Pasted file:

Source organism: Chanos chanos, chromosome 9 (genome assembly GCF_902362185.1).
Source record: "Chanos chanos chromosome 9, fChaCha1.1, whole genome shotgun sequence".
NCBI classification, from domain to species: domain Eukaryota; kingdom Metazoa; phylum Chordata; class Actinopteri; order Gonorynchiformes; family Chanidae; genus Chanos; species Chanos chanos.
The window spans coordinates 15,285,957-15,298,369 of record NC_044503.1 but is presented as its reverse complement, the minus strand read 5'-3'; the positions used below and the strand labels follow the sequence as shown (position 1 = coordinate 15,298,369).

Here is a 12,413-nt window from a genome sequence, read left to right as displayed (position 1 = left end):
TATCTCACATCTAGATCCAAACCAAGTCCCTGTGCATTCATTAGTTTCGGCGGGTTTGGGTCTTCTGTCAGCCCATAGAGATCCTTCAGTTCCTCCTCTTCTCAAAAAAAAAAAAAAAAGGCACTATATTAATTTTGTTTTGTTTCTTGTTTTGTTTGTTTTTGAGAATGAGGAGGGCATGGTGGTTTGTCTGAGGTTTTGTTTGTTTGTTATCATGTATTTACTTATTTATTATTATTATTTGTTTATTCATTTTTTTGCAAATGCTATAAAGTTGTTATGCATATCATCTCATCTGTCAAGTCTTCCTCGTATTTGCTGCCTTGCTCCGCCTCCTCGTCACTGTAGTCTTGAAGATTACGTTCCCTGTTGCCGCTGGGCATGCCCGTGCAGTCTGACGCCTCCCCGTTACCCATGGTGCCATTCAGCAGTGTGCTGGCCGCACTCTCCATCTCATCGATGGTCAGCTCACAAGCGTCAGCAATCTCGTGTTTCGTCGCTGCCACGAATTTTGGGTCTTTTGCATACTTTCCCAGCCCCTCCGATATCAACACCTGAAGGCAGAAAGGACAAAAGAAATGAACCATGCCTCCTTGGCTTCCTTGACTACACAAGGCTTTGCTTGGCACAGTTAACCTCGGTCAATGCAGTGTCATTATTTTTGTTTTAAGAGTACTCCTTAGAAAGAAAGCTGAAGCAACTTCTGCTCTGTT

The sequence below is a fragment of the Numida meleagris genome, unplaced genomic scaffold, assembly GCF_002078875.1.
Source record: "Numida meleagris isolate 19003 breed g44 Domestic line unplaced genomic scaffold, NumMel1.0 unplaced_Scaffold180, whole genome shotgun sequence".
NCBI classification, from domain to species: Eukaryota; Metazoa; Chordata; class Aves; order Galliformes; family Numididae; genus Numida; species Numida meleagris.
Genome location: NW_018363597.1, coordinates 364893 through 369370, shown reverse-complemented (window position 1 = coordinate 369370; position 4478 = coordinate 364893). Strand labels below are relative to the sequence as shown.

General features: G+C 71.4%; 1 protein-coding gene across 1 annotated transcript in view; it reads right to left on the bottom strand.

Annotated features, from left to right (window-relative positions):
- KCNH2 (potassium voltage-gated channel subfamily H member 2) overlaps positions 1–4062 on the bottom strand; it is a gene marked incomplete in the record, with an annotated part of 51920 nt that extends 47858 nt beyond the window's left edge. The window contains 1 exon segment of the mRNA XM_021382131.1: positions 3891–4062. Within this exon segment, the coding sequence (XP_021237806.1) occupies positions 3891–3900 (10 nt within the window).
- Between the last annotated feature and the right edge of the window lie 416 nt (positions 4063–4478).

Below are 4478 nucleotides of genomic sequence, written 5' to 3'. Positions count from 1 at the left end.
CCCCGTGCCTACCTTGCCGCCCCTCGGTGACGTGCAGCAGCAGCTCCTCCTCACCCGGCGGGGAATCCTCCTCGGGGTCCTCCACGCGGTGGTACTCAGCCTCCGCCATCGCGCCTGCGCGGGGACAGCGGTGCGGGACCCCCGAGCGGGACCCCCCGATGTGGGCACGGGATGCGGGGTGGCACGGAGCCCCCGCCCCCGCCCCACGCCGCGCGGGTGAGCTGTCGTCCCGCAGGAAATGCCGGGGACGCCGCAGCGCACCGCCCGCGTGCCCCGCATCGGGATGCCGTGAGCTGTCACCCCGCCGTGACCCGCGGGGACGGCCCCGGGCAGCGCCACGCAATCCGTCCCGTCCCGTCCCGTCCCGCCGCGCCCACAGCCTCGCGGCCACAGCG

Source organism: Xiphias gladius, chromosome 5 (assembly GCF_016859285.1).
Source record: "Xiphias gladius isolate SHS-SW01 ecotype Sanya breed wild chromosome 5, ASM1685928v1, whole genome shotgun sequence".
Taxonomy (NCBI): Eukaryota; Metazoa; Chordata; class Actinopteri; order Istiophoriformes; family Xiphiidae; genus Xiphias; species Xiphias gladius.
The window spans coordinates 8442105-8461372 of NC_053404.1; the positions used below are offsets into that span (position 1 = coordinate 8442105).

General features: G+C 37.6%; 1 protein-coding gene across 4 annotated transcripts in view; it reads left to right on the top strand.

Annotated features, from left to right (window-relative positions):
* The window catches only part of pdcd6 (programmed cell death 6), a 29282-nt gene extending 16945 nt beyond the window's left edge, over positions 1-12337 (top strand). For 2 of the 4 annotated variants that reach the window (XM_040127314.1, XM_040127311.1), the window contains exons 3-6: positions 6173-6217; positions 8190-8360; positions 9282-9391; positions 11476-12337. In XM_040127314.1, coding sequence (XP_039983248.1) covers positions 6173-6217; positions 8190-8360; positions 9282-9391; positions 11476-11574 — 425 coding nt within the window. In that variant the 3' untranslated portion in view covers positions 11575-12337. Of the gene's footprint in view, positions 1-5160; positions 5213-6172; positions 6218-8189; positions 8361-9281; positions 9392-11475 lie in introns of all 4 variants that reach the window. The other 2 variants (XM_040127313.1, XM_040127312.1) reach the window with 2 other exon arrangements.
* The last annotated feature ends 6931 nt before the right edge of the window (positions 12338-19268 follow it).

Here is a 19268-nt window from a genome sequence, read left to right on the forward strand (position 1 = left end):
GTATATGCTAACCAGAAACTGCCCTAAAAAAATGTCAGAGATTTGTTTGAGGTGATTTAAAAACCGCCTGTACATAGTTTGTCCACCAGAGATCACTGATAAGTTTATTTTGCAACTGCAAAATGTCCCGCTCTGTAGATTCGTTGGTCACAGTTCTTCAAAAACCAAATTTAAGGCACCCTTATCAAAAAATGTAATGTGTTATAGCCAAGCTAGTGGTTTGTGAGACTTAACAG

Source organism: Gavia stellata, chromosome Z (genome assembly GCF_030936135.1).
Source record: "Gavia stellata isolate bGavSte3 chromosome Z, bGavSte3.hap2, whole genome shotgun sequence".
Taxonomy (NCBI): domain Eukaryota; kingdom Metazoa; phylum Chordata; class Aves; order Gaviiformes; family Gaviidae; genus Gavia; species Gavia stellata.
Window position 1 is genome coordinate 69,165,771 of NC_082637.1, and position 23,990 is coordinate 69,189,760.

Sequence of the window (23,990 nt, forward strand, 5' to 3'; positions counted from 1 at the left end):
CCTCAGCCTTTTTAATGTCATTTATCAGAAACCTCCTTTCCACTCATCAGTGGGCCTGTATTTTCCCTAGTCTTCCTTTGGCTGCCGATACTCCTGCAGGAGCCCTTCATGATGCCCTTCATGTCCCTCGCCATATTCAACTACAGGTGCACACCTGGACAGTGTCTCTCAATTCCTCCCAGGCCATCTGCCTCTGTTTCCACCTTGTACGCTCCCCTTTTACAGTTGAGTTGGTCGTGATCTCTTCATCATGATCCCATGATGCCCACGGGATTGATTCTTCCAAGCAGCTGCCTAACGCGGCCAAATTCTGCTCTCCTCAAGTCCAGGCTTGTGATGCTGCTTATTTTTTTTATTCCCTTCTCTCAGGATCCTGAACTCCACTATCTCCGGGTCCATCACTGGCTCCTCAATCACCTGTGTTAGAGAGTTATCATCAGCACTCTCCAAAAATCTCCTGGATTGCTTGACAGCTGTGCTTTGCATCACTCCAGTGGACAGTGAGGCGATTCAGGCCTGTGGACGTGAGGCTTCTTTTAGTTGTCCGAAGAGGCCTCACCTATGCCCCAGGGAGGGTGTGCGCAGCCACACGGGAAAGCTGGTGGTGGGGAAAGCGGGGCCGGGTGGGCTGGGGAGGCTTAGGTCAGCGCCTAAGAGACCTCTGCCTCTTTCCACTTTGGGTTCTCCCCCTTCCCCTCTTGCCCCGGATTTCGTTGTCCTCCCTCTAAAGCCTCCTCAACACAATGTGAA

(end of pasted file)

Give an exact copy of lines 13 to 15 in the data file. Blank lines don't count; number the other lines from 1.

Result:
- KCNH2 (potassium voltage-gated channel subfamily H member 2) overlaps positions 1–4062 on the bottom strand; it is a gene marked incomplete in the record, with an annotated part of 51920 nt that extends 47858 nt beyond the window's left edge. The window contains 1 exon segment of the mRNA XM_021382131.1: positions 3891–4062. Within this exon segment, the coding sequence (XP_021237806.1) occupies positions 3891–3900 (10 nt within the window).
- Between the last annotated feature and the right edge of the window lie 416 nt (positions 4063–4478).

Below are 4478 nucleotides of genomic sequence, written 5' to 3'. Positions count from 1 at the left end.